“We choose to go to the moon in this decade and do the other things, not because they are easy, but because they are hard, because that goal will serve to organize and measure the best of our energies and skills, because that challenge is one that we are willing to accept, one we are unwilling to postpone, and one which we intend to win.”
John F. Kennedy
I saw Interstellar this last weekend – twice – and I think I have a new favorite movie. It got me thinking about one of my favorite topics…
I love space. Always have. Kind of wanted to be an astronaut (but then I realized my chronic motion sickness poses a big problem). I read every book in the school library on space when I was in the 4th grade. I follow NASA, the European Space Agency, the Mars Rover Curiosity, Space.com, and several astrophysicists on Twitter. You could say I am something of an enthusiast.
But the truth is, everyone should be! Not just because we push human discovery to new heights with men on the moon, rovers on mars, and probes at the outer reaches of the solar system. Not just because we learn more about our place in the universe as we see the beauties the Hubble Telescope captures and sends back to us.
In the end, the pursuit of exploration – the mere attempt to go further than man has ever gone before – expands our knowledge and increases our capacity for invention like nothing else. Agencies like NASA bring together some of the most brilliant thinkers and scientists to collaborate on extreme endeavors. And in so doing, a cross-pollination of the sciences occurs, and wonderful things are created.
Let’s just talk a bit about some of the blessings we have thanks to space exploration.
- ear thermometers (for newborns and the elderly)
- artificial limbs
- invisible braces
- scratch-resistant lenses
- concrete groovings for highway and parking lot safety
- enriched baby formula
NASA had been researching the properties of algae, hoping to find a way to create oxygen in space, and so discovered two essential fatty-acids (DHA and ARA) within the algae that are also in human breast milk. The researchers that discovered this went on to create an algae-based supplement now included in nearly every U.S. formula, as well as in that of 75 other countries.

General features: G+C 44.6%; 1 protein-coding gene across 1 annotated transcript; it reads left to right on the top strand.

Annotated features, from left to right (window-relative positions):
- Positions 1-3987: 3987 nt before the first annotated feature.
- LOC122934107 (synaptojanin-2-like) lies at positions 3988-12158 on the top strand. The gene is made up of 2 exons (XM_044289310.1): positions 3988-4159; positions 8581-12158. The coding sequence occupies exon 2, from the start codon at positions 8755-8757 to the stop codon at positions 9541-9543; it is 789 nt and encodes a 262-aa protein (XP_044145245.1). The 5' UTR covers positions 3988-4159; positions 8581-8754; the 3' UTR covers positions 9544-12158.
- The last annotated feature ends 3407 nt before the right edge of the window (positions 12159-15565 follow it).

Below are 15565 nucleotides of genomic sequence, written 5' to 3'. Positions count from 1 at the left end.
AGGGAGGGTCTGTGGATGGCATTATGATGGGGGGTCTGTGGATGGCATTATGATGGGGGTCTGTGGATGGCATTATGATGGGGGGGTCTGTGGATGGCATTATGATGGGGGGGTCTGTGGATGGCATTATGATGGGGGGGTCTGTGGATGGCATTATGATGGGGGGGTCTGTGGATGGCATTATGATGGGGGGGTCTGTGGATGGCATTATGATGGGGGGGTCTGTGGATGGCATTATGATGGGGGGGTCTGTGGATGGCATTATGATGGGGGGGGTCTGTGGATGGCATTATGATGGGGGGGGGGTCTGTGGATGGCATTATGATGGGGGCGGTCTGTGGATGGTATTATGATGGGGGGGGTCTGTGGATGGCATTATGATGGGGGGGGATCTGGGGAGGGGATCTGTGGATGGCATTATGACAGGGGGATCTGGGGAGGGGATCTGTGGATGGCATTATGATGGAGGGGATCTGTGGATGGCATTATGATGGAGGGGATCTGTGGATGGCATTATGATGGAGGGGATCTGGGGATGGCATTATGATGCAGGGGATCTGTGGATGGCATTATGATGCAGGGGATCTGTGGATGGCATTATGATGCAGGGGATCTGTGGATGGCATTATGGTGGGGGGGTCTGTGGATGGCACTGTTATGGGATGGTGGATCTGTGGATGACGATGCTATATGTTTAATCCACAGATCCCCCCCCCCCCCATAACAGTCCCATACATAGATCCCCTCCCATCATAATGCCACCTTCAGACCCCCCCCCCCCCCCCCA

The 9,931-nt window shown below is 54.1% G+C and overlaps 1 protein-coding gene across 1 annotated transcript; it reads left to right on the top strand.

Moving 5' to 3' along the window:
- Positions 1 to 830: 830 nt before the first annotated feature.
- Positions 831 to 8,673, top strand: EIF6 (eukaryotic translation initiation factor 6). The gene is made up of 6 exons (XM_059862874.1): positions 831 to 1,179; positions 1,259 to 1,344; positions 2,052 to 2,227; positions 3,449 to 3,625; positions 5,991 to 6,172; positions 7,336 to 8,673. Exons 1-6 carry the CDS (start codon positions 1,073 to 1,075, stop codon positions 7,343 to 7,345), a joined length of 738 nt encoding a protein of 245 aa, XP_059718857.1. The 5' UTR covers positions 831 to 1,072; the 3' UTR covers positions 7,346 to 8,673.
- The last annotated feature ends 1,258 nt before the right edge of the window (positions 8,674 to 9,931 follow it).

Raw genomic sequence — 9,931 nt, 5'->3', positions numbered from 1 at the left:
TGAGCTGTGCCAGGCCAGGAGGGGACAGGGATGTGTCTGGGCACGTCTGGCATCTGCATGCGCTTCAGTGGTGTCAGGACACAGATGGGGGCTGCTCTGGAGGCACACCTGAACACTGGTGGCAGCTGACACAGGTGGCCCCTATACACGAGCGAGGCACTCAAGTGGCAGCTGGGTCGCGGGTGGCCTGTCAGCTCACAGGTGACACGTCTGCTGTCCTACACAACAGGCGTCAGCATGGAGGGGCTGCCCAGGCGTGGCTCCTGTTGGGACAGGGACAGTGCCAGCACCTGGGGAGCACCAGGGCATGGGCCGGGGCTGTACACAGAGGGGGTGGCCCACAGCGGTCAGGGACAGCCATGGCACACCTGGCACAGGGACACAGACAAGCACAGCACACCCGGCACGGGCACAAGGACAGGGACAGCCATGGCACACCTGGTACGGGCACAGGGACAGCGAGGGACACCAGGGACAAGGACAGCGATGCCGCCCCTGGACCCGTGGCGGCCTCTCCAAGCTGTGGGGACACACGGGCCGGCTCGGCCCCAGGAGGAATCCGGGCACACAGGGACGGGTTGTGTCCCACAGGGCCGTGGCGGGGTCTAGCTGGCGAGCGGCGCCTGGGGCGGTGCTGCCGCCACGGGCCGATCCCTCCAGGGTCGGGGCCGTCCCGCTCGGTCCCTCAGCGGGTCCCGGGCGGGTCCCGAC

- memory foam mattresses
- cordless vacuums
- cordless power tools
- freeze-dried food
- incredible water filters
So powerful it can turn Coca-Cola into water.
- capturing solar energy
- pollution dissolver
Can clean up oil spills too.
- athletic shoes/tennis shoes
- shoe insoles
- firefighting equipment – including light-weight breathing apparatus
- bridge & statue (anti-corrosion) preservation
Used most notably on the Statue of Liberty.
- improved golf balls
Can fly farther.
- lasers for heart surgery
- infrared technology for detecting forest fires
- long-distance telecommunication – satellites for cell phones, TV, etc
- improved CAT scans
- improved MRI
- improved mammograms
When the Hubble Telescope – sent into space with the specific mission to take pictures – was originally sent up into space, there was a problem: the lenses were blurry. So, while preparations were made to fix the telescope, scientists worked on some new programs to read through the fuzzy photos and divine the information there. This technology carried over into the medical realm helping doctors identify breast cancer more quickly, efficiently, and cost-effectively than ever before.
- joy-stick control for gamers (from the lunar module)
- hearing aids
Now these are only a few of them – there is actually a publication called Spinoff that comes out annually, cataloging the invention and application of NASA technologies.
So hats off to NASA and the many explorers that have gone where no man has ever gone before. We may not all be scientists, astronauts, or physicists, and almost none of us have stepped on the moon, but thanks to them, we have all had a little taste of what space can bring us. We all have been blessed by mankind’s exploration of space and beyond.
As astrophysicist Neil DeGrasse Tyson once said: “Ever since there have been people, there have been explorers, looking in places where others hadn’t been before. Not everyone does it, but we are part of a species where some members of the species do—to the benefit of us all.”
They are starting to put ads on our blog. We do not approve these and are not getting any residuals whatsoever, so I apologize for the content. I’ll see what I can do about it.